Erect, branching, and soft wooded, this small evergreen tree reaches three metres in height which makes it ideally suited to the home garden. The leaves are large and softly hairy and exude an unpleasant scent when crushed or bruised. The size and shape of a hen's egg, the long stalked, hanging red, orange or yellow elongated fruit, are borne either singly or in small clusters of up to four. The yellow fruit has the sweeter flavour.

Topics include:

  • Cultivation & Propagation
  • Pruning
  • Pests and Diseases
  • Fruit Use
 
From a 2 page Feature Article in Issue Twenty Four
 
 
Tamarillos
 
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Low Chill Stonefruit
             

Paul Plant

 

SPECIAL ONLINE CONTENT

The below item complements this article read in the current issue:

Information on more cultivar options:

Stonefruit Supplement

 

   

Stonefruit are generally considered to be those fruit that have a single hard inner seed, such as peaches (Prunus persica), nectarines (P. persica), plums (P. salicina) and apricots (P. armeniaca).

While the trees that produce these fruit are generally regarded as coming from cool climates, there is a range of low chill cultivars of many of these fruits specifically selected for the subtropical regions of Queensland, northern New South Wales and parts of Western Australia. High chill varieties are grown in temperate regions.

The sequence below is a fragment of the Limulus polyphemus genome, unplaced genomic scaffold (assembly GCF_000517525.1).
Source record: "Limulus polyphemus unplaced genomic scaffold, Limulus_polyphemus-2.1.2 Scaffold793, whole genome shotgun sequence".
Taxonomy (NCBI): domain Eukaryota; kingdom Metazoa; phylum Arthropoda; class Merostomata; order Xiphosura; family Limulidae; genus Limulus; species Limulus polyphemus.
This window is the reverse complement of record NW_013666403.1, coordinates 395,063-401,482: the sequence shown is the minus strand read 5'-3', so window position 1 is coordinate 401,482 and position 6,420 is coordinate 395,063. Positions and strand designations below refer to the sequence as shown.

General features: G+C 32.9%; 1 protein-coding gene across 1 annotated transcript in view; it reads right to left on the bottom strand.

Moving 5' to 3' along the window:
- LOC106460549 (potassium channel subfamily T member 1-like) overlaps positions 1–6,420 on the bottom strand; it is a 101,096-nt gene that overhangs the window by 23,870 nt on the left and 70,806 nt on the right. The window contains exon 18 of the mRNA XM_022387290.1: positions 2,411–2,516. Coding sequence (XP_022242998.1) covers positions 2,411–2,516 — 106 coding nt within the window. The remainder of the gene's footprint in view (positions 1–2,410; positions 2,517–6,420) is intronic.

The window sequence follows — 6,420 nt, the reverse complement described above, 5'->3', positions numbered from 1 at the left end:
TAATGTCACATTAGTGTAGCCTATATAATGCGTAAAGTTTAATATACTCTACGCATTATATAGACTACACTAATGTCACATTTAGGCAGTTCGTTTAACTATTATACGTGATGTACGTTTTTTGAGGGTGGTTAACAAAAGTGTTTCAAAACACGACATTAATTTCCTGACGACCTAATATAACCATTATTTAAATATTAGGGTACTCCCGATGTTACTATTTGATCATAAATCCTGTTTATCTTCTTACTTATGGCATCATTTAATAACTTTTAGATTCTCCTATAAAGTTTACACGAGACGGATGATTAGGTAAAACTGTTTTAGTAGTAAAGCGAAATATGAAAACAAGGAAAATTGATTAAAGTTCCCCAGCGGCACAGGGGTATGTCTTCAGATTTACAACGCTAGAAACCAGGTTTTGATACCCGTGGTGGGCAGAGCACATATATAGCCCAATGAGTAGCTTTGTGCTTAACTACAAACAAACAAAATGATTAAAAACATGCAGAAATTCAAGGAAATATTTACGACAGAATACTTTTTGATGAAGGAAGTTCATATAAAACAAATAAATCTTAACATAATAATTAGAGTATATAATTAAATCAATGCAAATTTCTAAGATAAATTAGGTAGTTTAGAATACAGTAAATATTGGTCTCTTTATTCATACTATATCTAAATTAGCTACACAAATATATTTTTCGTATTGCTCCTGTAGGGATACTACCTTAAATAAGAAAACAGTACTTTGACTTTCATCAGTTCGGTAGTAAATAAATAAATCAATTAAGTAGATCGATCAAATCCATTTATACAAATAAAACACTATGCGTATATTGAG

These trees are not the easiest of fruiting plants to grow in warm climates due to their need for winter chill and fruit attack by pests such as fruit flies. That said there are many people who grow them in the subtropics and enjoy the fruits of their labour.

Paul touches briefly on:

  • Culture
  • Pruning
  • Thinning
  • Pests
  • Pollination
  • Chilling
  • Cultivars
 
From a 3 page Feature Article in Issue Twenty Four
 
 
'Sunset Red Leaf Dwarf Peach'. Image ANFIC.
 
Nectarine fruit. Image Noel Burdette.
 
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Lemon Aspen (Acronychia acidula). Image: Graeme White
             

By the Queensland Bushfood Association
Images
Graeme White
Recipe (& image Peter Wolfe

 

Download the Bushfood Recipe as found on p.61 of STG Issue 24.

Bushfood 24

   

There are a few native fruits that are quite pleasant when picked and eaten straight off the tree. There are many however, with their high acidity and intense flavour that require some preparation and a little imagination before you can enjoy them to their full potential. If you did not know what a lemon was and you bit into one, you would be extremely hesitant to try it a second time. That acidity and strong flavour is exactly what makes the humble lemon so adaptable to a wide variety of culinary applications.

So too with indigenous fruits like the Davidson's Plum and the Lemon Aspen. Some thought is needed before their unique tastes can be fully appreciated. Like a lot of native bushfoods, the common names are misleading, the Lemon Aspen is not an aspen and the 'lemon' is only one of a number of subtle and complex compounds that together create this unique taste that is difficult to define.

 
From a 2 page Feature Article in Issue Twenty Four
 
 
Acronychia wilcoxiana fruit. Image: Graeme White
 
Acronychia wilcoxiana display. Image: Graeme White